Finally, Congress should reinstate the opportunity of Governors to veto proposed Superfund listings. The impacts associated with Superfund sites are borne primarily at the state and local level. If a governor believes that a site is more appropriately handled in the state system, he or she should be able to protect the community from the federal Superfund program.
Last year, when we had such opportunity, Governor Ridge concurred on adding two sites to the NPL, but did not concur on two other sites. His reasoning was simple: the two sites that he allowed to be added to the NPL were former waste disposal sites with no potential for redevelopment, while the other two sites each presented reasonably good opportunities for redevelopment under our Land Recycling Program.
Had these sites been added to the NPL, based on Superfund's dismal track record in Pennsylvania, it would be virtually impossible to convince anybody to redevelop the property. Most people now see Superfund as a slow moving, lawyer feeding, black hole that sucks the redevelopment potential out of any site and scares away local government and the development community.
We are confident that private parties can clean up these sites through our Land Recycling Program much more quickly than they would get cleaned up under Superfund and provide the same level of protection to the local community.
At the two sites where we did not concur with the proposed NPL listing, we recognize the interest of EPA to be kept informed of the status of the state's cleanup efforts. We have also advised the private parties doing the cleanup that if they fail to move forward on a timely basis to remediate the site in accordance with our state cleanup standards that we will recommend to EPA that those sites be re-listed.
In Pennsylvania, Governor Ridge, the members of our General Assembly, and others that worked so hard to develop our Land Recycling Program are at a loss to understand why anyone in Washington would argue that a person who meets the requirements of Pennsylvania's Land Recycling Act and receives a release of state liability after cleaning up a site should not also be entitled to a release of federal liability.
Pennsylvania is more than willing to work in partnership with the federal government regarding the cleanup of Superfund sites, RCRA corrective action sites, and even sites proposed for listing on the NPL. But we hope that Congress recognizes that it is the states that carry the responsibility for identifying the needs and interests of their citizens as they relate to the cleanup and reuse of old industrial sites and addressing those local concerns through the adoption of state laws and programs.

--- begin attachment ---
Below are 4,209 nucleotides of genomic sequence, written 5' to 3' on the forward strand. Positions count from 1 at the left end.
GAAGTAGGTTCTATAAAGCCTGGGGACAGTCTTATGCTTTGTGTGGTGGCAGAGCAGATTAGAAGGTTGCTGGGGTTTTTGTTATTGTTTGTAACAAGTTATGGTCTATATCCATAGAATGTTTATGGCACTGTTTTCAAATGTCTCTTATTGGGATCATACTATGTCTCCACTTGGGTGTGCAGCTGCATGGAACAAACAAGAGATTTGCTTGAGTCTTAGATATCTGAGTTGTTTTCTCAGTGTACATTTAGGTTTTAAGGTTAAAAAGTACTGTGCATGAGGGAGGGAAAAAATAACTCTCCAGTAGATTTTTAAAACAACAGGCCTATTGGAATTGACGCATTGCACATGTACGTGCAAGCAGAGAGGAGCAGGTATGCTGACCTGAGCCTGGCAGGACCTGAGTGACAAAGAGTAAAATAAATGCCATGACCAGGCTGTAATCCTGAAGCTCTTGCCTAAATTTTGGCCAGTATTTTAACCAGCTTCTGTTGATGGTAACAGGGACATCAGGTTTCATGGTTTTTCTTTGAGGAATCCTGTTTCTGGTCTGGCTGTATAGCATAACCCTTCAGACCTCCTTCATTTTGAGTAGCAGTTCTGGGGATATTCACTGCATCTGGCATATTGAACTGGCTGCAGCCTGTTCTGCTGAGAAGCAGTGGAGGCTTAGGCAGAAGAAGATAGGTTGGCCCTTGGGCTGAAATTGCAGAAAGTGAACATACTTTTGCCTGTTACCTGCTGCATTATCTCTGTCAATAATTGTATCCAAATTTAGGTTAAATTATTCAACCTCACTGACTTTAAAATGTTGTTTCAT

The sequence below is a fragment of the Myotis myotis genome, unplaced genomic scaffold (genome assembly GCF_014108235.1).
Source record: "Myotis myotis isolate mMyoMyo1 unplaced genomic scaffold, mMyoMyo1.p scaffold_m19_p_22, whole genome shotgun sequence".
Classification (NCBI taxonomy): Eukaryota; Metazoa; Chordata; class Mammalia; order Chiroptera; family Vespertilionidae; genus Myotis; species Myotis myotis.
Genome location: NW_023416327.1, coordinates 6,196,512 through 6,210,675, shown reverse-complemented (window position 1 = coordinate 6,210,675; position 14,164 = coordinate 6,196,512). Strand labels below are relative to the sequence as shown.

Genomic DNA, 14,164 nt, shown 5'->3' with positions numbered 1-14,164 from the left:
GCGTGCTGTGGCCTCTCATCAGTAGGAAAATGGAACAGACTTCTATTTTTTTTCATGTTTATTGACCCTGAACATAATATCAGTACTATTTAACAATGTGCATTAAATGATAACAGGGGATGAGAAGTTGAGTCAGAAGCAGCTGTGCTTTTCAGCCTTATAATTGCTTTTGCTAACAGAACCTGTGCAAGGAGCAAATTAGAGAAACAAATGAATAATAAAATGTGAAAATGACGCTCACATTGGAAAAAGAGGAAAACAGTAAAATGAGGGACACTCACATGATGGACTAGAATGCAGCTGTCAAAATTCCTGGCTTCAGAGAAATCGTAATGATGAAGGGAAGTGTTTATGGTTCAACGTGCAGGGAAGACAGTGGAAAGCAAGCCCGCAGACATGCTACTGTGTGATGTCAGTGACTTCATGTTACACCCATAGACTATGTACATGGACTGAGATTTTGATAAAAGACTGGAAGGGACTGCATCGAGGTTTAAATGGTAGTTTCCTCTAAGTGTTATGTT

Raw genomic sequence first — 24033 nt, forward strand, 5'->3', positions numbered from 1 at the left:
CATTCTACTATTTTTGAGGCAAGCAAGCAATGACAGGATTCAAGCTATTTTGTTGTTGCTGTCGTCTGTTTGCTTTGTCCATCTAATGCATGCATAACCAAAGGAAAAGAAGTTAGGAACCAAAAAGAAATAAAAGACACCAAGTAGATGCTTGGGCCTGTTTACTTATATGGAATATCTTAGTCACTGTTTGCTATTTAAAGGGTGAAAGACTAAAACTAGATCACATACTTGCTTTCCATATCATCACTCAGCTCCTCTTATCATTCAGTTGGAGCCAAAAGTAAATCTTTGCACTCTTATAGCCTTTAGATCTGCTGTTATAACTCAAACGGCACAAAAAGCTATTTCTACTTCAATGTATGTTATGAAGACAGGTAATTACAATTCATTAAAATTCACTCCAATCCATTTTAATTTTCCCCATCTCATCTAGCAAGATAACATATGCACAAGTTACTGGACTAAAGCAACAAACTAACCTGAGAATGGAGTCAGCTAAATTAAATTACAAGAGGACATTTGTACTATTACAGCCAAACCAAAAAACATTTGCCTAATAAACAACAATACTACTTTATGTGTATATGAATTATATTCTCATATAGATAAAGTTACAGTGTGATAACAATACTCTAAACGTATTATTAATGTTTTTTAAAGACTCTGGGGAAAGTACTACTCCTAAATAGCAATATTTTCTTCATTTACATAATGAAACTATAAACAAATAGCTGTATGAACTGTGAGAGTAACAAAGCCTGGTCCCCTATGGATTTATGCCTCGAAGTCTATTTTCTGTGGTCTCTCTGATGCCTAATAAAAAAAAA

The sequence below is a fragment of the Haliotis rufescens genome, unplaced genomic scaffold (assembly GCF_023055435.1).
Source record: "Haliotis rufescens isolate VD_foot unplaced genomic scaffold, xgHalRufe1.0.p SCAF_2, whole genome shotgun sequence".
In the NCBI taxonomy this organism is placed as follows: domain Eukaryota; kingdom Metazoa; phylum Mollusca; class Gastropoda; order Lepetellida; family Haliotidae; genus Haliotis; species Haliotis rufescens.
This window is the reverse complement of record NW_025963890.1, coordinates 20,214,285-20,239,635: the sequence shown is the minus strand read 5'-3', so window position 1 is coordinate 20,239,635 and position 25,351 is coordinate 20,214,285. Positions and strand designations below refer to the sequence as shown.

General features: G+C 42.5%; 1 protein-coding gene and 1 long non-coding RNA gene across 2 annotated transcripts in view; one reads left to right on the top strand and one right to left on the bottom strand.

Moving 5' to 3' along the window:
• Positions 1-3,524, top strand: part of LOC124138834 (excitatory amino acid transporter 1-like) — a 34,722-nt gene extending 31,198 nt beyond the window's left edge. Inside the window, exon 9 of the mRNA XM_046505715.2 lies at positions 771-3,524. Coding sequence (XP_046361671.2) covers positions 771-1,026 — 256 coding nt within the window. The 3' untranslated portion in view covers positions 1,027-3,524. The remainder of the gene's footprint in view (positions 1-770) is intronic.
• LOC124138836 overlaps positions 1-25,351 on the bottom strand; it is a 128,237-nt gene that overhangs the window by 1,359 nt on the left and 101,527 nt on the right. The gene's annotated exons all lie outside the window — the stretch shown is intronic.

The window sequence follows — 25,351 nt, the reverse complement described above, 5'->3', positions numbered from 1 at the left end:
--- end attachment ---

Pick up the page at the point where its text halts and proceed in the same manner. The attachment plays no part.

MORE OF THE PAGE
As evidenced by a November 1996 EPA memorandum regarding state voluntary cleanup programs, it appears that the Administration still believes there is a need for the federal government to develop criteria for the review and "approval" of state land recycling programs. Unfortunately, it seems EPA may be building a Washington-driven program that looks a lot like Son of Superfund, with all its downsides.
I have not been able to identify any federal statute that directs EPA to develop criteria for approving state land recycling programs.
What I can tell you is that Pennsylvania, and many of its sister states, spent years developing our individual state land recycling laws, and did so without the benefit of or need for federal intervention or support. I have heard the argument that supporters of federal baseline criteria put forward - that without federal oversight and approval and minimum requirements the states will engage in a "race to the bottom" to develop the weakest cleanup laws to attract new business.
As I said earlier, before you put EPA in the position of reviewing and approving state land recycling laws, I urge you to take a very careful look at the land recycling laws already being applied by the states. You will see that there has been no "race to the bottom." It is pure fiction.
Indeed, the states that have adopted land recycling laws and developed voluntary cleanup programs have gone to great lengths to ensure that the environment is not sacrificed at the expense ofjob creation. These state land recycling laws were enacted by state senators and representatives that are directly accountable to their constituents, the people that live, work and play in the communities that host the land recycling sites. To say that these state elected officials can't be trusted to protect the needs and interests of their constituents is offensive, and it smacks of the kind of paternalism that has no place in our federal system of government.
It is clear that some matters are best left to the states to handle and the reuse of old industrial sites is a perfect example.
EPA is clearly playing catch-up in land recycling. While we are grateful for the financial support for specific projects, it would be much more helpful for the Administration to devote its energies to promoting real reforms instead of seeking to building a bureaucracy to approve state programs.
We look forward to working with the Subcommittee on legislation that will help complement our land recycling program and allow it to reach its fu~ll potential.
Land Recycling In Great Lakes States A New Opportunity to Extend the High Performance Revolution